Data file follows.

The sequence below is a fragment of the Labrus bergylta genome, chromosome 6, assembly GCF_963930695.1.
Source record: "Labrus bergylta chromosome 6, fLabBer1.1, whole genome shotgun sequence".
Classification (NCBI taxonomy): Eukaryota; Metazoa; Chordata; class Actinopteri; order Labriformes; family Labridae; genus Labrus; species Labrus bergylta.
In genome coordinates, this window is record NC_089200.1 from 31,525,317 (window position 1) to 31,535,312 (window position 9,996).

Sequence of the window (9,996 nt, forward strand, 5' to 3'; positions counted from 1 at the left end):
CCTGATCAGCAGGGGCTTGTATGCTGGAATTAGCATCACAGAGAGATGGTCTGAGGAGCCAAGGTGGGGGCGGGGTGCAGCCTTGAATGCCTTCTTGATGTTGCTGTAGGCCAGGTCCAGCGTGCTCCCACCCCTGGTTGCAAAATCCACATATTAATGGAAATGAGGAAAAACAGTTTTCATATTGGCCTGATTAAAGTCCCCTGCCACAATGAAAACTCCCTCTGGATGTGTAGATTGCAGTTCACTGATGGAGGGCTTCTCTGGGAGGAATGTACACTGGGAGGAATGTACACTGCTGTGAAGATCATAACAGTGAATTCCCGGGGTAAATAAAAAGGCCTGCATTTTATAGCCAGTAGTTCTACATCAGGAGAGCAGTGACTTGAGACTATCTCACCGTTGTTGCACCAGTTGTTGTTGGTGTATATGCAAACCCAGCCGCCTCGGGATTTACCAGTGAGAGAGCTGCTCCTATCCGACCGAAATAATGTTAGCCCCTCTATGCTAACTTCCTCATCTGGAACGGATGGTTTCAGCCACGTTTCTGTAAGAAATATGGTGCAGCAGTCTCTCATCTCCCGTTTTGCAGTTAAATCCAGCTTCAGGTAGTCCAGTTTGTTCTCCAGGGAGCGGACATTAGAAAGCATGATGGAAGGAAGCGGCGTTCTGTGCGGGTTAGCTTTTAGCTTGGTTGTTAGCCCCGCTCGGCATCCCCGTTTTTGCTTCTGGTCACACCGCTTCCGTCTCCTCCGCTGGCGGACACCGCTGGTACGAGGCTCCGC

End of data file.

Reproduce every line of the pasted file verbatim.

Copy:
The sequence below is a fragment of the Labrus bergylta genome, chromosome 6, assembly GCF_963930695.1.
Source record: "Labrus bergylta chromosome 6, fLabBer1.1, whole genome shotgun sequence".
Classification (NCBI taxonomy): Eukaryota; Metazoa; Chordata; class Actinopteri; order Labriformes; family Labridae; genus Labrus; species Labrus bergylta.
In genome coordinates, this window is record NC_089200.1 from 31,525,317 (window position 1) to 31,535,312 (window position 9,996).

Sequence of the window (9,996 nt, forward strand, 5' to 3'; positions counted from 1 at the left end):
CCTGATCAGCAGGGGCTTGTATGCTGGAATTAGCATCACAGAGAGATGGTCTGAGGAGCCAAGGTGGGGGCGGGGTGCAGCCTTGAATGCCTTCTTGATGTTGCTGTAGGCCAGGTCCAGCGTGCTCCCACCCCTGGTTGCAAAATCCACATATTAATGGAAATGAGGAAAAACAGTTTTCATATTGGCCTGATTAAAGTCCCCTGCCACAATGAAAACTCCCTCTGGATGTGTAGATTGCAGTTCACTGATGGAGGGCTTCTCTGGGAGGAATGTACACTGGGAGGAATGTACACTGCTGTGAAGATCATAACAGTGAATTCCCGGGGTAAATAAAAAGGCCTGCATTTTATAGCCAGTAGTTCTACATCAGGAGAGCAGTGACTTGAGACTATCTCACCGTTGTTGCACCAGTTGTTGTTGGTGTATATGCAAACCCAGCCGCCTCGGGATTTACCAGTGAGAGAGCTGCTCCTATCCGACCGAAATAATGTTAGCCCCTCTATGCTAACTTCCTCATCTGGAACGGATGGTTTCAGCCACGTTTCTGTAAGAAATATGGTGCAGCAGTCTCTCATCTCCCGTTTTGCAGTTAAATCCAGCTTCAGGTAGTCCAGTTTGTTCTCCAGGGAGCGGACATTAGAAAGCATGATGGAAGGAAGCGGCGTTCTGTGCGGGTTAGCTTTTAGCTTGGTTGTTAGCCCCGCTCGGCATCCCCGTTTTTGCTTCTGGTCACACCGCTTCCGTCTCCTCCGCTGGCGGACACCGCTGGTACGAGGCTCCGC